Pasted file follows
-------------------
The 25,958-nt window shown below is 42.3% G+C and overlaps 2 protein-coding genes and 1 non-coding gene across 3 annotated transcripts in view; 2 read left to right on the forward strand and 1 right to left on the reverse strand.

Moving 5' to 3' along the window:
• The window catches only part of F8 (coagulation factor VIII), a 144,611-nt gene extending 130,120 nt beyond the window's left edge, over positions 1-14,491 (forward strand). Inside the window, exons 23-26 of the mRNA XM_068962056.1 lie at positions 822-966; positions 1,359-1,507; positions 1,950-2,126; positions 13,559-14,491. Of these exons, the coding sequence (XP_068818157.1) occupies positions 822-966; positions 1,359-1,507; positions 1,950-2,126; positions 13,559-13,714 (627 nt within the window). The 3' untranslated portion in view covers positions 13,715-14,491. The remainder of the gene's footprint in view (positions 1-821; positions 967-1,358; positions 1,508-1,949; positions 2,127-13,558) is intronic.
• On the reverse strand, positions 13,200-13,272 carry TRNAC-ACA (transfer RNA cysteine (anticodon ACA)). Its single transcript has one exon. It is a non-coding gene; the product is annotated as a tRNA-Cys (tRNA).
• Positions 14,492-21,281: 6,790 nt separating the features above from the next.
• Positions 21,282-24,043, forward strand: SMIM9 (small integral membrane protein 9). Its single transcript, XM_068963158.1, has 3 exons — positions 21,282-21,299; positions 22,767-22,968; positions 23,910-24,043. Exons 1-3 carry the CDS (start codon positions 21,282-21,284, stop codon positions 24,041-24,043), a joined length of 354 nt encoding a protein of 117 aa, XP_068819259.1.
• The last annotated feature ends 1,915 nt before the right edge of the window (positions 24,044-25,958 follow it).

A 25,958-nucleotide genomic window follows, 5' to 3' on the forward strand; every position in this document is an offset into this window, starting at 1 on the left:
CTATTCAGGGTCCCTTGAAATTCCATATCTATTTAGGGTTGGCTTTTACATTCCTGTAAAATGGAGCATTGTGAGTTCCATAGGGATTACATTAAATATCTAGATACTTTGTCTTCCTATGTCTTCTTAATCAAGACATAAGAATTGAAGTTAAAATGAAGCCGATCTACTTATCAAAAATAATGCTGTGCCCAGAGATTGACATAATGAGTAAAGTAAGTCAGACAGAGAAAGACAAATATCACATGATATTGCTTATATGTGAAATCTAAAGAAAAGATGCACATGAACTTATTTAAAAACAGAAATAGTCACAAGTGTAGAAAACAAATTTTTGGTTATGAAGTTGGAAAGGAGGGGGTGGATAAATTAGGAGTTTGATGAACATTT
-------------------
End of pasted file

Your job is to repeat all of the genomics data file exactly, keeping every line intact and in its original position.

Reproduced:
The 25,958-nt window shown below is 42.3% G+C and overlaps 2 protein-coding genes and 1 non-coding gene across 3 annotated transcripts in view; 2 read left to right on the forward strand and 1 right to left on the reverse strand.

Moving 5' to 3' along the window:
• The window catches only part of F8 (coagulation factor VIII), a 144,611-nt gene extending 130,120 nt beyond the window's left edge, over positions 1-14,491 (forward strand). Inside the window, exons 23-26 of the mRNA XM_068962056.1 lie at positions 822-966; positions 1,359-1,507; positions 1,950-2,126; positions 13,559-14,491. Of these exons, the coding sequence (XP_068818157.1) occupies positions 822-966; positions 1,359-1,507; positions 1,950-2,126; positions 13,559-13,714 (627 nt within the window). The 3' untranslated portion in view covers positions 13,715-14,491. The remainder of the gene's footprint in view (positions 1-821; positions 967-1,358; positions 1,508-1,949; positions 2,127-13,558) is intronic.
• On the reverse strand, positions 13,200-13,272 carry TRNAC-ACA (transfer RNA cysteine (anticodon ACA)). Its single transcript has one exon. It is a non-coding gene; the product is annotated as a tRNA-Cys (tRNA).
• Positions 14,492-21,281: 6,790 nt separating the features above from the next.
• Positions 21,282-24,043, forward strand: SMIM9 (small integral membrane protein 9). Its single transcript, XM_068963158.1, has 3 exons — positions 21,282-21,299; positions 22,767-22,968; positions 23,910-24,043. Exons 1-3 carry the CDS (start codon positions 21,282-21,284, stop codon positions 24,041-24,043), a joined length of 354 nt encoding a protein of 117 aa, XP_068819259.1.
• The last annotated feature ends 1,915 nt before the right edge of the window (positions 24,044-25,958 follow it).

A 25,958-nucleotide genomic window follows, 5' to 3' on the forward strand; every position in this document is an offset into this window, starting at 1 on the left:
CTATTCAGGGTCCCTTGAAATTCCATATCTATTTAGGGTTGGCTTTTACATTCCTGTAAAATGGAGCATTGTGAGTTCCATAGGGATTACATTAAATATCTAGATACTTTGTCTTCCTATGTCTTCTTAATCAAGACATAAGAATTGAAGTTAAAATGAAGCCGATCTACTTATCAAAAATAATGCTGTGCCCAGAGATTGACATAATGAGTAAAGTAAGTCAGACAGAGAAAGACAAATATCACATGATATTGCTTATATGTGAAATCTAAAGAAAAGATGCACATGAACTTATTTAAAAACAGAAATAGTCACAAGTGTAGAAAACAAATTTTTGGTTATGAAGTTGGAAAGGAGGGGGTGGATAAATTAGGAGTTTGATGAACATTT